Home | Famous Paintings | Painting Media | Artists | Painting Styles | Painting Store
Browse By Topic
Painting of the Month
 
Featured Articles
Aboriginal Paintings
 
Painting Gallery
Miniature Painting
Batik Painting
Home >> Featured Products >> Buddha Mandala Thangka Painting

Buddha Mandala Thangka Painting



This hand painted Buddha Mandala Thangka painting is a fine example of a meditation mandala. A Mandala serves to help focus the mind as one gazes at it. It is a meditative device or Yantra that visually aids a transcendental spiritual journey towards perfection. Starting from the outer circles, one should proceed towards the center. Right at the center rests the Buddha surrounded by Bodhisattvas and other religious symbols and icons pertinent to Buddhism. The various levels and activities in the painting help to reflect on diverse aspects of consciousness ultimately arriving at the serene center of Being.This Buddha thangka painting has been beautifully executed on cotton using mineral colors.



Thangka Painting

Thangka or scroll paintings are sacred artifacts used as physical support in Tibetan Buddhist practices. In Tibetan the word 'than' means flat and the suffix 'ka' stands for painting.The Thangka is thus a kind of painting done on flat surface but which can be rolled up when not required for display. It is either painted or embroidered and is generally hung in monasteries or a family altar and carried by lamas in ceremonial processions. The pictorial subjects of thangkas include portraits of Buddhas, stories from the lives of saints and great masters. The material most commonly used for thangkas is linen cloth or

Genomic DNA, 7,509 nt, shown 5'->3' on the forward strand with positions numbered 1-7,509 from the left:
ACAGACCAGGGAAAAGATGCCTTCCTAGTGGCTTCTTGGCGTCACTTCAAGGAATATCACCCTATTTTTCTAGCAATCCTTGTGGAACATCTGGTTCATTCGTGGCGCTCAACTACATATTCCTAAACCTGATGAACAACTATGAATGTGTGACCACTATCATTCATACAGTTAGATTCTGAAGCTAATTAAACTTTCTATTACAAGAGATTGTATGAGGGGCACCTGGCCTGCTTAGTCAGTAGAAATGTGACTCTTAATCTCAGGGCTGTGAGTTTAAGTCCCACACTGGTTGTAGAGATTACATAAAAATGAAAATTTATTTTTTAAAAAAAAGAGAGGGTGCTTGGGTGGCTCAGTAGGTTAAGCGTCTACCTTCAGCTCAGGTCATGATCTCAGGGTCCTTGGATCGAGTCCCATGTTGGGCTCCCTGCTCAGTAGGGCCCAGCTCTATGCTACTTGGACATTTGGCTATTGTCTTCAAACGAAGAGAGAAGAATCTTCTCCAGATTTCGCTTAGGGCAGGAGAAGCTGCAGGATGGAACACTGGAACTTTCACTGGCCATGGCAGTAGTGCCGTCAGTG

cotton fabric whereas silk cloth is reserved for important subjects. Before the ritual of thangka painting begins, the material is stitched along the edges with flax thread and stretched on a specially made wooden frame. Then a paste made of animal glue mixed with talcum powder is spread over its surface to block up the holes in it. When the paste is scraped off and the cloth gets thoroughly dried, the material is ready for painting. To begin, the artist works out the sketches of the images with charcoal sticks. The drawing usually begins with the figure in the center and then goes to the surrounding deities or landscape.
About Us | Privacy Policy | Contact Us | Sitemap